Also theoretically, volatility as an asset class is an excellent diversifier for a balanced stock/bond portfolio. Its highly negative correlation to equity and credit markets provides impeccably timed zigs for market zags, and the size of its moves are often adequate to ensure that even a small position in volatility matters when it counts.
So much for theory.
In reality, properly performing a volatility asset-class investment strategy has proved to be mission impossible. In this article, we will investigate the prospects for volatility investments, address why investor demand can be rational despite some atrocious historical performance, and ultimately ponder whether or not the market can handle the demand.
Initial Cause for Concern
All too often, we witness product providers launch new funds at times when investor demand is feverishly high but the return prospects are past their prime—classic performance chasing. The first volatility ETFs may take top prize for most poorly timed launch from a performance perspective: Their inceptions were in January 2009, less than three months after the VIX peaked at 89.5.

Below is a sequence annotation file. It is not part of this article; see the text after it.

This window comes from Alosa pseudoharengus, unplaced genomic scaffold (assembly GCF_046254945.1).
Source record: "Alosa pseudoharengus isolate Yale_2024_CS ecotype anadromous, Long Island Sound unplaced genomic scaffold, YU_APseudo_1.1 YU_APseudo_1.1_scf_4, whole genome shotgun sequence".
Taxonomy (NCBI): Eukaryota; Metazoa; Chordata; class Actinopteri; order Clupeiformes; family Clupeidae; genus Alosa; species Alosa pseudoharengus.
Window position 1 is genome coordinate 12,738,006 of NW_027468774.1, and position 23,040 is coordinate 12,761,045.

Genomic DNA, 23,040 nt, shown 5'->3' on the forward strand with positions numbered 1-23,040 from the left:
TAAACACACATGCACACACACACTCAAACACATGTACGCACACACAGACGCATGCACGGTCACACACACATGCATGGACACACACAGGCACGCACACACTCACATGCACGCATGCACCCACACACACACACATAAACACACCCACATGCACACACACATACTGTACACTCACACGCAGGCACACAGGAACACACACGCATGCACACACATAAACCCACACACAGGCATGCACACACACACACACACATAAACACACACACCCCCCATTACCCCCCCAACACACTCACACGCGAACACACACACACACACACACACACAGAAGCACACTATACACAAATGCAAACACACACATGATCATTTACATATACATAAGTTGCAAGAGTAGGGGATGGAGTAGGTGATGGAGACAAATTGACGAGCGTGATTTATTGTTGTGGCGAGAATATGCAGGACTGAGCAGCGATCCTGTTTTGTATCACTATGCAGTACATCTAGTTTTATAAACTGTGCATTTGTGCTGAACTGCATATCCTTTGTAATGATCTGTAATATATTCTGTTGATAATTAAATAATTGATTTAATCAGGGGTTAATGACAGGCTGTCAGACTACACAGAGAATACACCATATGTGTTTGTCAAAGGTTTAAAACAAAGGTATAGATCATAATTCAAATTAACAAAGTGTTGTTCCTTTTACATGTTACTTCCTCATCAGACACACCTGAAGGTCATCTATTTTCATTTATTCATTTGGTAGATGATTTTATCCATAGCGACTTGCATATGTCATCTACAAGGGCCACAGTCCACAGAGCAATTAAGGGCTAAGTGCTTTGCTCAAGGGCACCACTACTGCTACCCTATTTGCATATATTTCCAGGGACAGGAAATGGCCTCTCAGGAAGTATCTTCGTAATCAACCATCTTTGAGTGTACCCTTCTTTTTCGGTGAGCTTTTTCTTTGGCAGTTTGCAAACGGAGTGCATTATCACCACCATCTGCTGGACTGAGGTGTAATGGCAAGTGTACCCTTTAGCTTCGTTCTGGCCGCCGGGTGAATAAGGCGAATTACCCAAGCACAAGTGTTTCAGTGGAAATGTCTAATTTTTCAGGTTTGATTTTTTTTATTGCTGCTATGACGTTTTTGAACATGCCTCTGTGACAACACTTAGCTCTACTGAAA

While it is well known that the correlation of returns to previously uncorrelated assets goes to one during a deleveraging crisis, such is not the case with volatility. In fact, the timing of the jumps in volatility investments is the only positive aspect of this abstract asset class. In most investments, we seek positive risk-adjusted returns for the asset class independent of the rest of the portfolio. With volatility investments, we fully expect to lose small sums of money during most periods with the hope that positive jumps will be large enough to ease the pain caused by disaster in the rest of the portfolio.
This is a form of portfolio insurance not unlike a policy taken out on a real asset, such as a home or car. The small monthly losses an investor experiences from rolling into new VIX futures contracts serves as their premium payment, and payout only comes when something bad happens. Overall, investors wouldn’t expect to make a positive return on insurance; they simply hope it will mitigate substantially any losses incurred.